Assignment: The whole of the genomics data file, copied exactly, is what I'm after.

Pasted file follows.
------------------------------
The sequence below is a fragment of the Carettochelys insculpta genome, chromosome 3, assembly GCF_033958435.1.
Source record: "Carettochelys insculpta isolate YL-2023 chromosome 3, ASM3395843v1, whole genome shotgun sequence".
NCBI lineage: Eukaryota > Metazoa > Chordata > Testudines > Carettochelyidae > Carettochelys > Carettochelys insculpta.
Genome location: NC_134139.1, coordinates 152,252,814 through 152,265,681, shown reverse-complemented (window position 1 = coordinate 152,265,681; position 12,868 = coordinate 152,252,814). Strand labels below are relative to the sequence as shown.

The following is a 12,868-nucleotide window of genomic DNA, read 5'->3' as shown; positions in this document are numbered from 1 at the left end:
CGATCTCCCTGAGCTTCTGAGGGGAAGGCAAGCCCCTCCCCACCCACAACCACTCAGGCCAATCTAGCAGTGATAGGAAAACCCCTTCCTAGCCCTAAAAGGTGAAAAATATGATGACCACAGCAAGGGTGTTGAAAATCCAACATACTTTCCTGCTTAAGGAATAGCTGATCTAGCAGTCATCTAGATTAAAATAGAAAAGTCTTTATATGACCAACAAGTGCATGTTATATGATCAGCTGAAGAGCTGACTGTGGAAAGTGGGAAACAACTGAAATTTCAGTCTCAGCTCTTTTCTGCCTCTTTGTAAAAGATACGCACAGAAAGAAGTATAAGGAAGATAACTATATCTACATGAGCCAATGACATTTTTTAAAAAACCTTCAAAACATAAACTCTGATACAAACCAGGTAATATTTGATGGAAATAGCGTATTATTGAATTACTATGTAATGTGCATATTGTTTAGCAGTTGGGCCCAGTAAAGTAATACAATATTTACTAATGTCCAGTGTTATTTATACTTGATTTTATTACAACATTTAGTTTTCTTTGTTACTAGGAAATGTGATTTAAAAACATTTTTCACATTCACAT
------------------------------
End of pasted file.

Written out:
The sequence below is a fragment of the Carettochelys insculpta genome, chromosome 3, assembly GCF_033958435.1.
Source record: "Carettochelys insculpta isolate YL-2023 chromosome 3, ASM3395843v1, whole genome shotgun sequence".
NCBI lineage: Eukaryota > Metazoa > Chordata > Testudines > Carettochelyidae > Carettochelys > Carettochelys insculpta.
Genome location: NC_134139.1, coordinates 152,252,814 through 152,265,681, shown reverse-complemented (window position 1 = coordinate 152,265,681; position 12,868 = coordinate 152,252,814). Strand labels below are relative to the sequence as shown.

The following is a 12,868-nucleotide window of genomic DNA, read 5'->3' as shown; positions in this document are numbered from 1 at the left end:
CGATCTCCCTGAGCTTCTGAGGGGAAGGCAAGCCCCTCCCCACCCACAACCACTCAGGCCAATCTAGCAGTGATAGGAAAACCCCTTCCTAGCCCTAAAAGGTGAAAAATATGATGACCACAGCAAGGGTGTTGAAAATCCAACATACTTTCCTGCTTAAGGAATAGCTGATCTAGCAGTCATCTAGATTAAAATAGAAAAGTCTTTATATGACCAACAAGTGCATGTTATATGATCAGCTGAAGAGCTGACTGTGGAAAGTGGGAAACAACTGAAATTTCAGTCTCAGCTCTTTTCTGCCTCTTTGTAAAAGATACGCACAGAAAGAAGTATAAGGAAGATAACTATATCTACATGAGCCAATGACATTTTTTAAAAAACCTTCAAAACATAAACTCTGATACAAACCAGGTAATATTTGATGGAAATAGCGTATTATTGAATTACTATGTAATGTGCATATTGTTTAGCAGTTGGGCCCAGTAAAGTAATACAATATTTACTAATGTCCAGTGTTATTTATACTTGATTTTATTACAACATTTAGTTTTCTTTGTTACTAGGAAATGTGATTTAAAAACATTTTTCACATTCACAT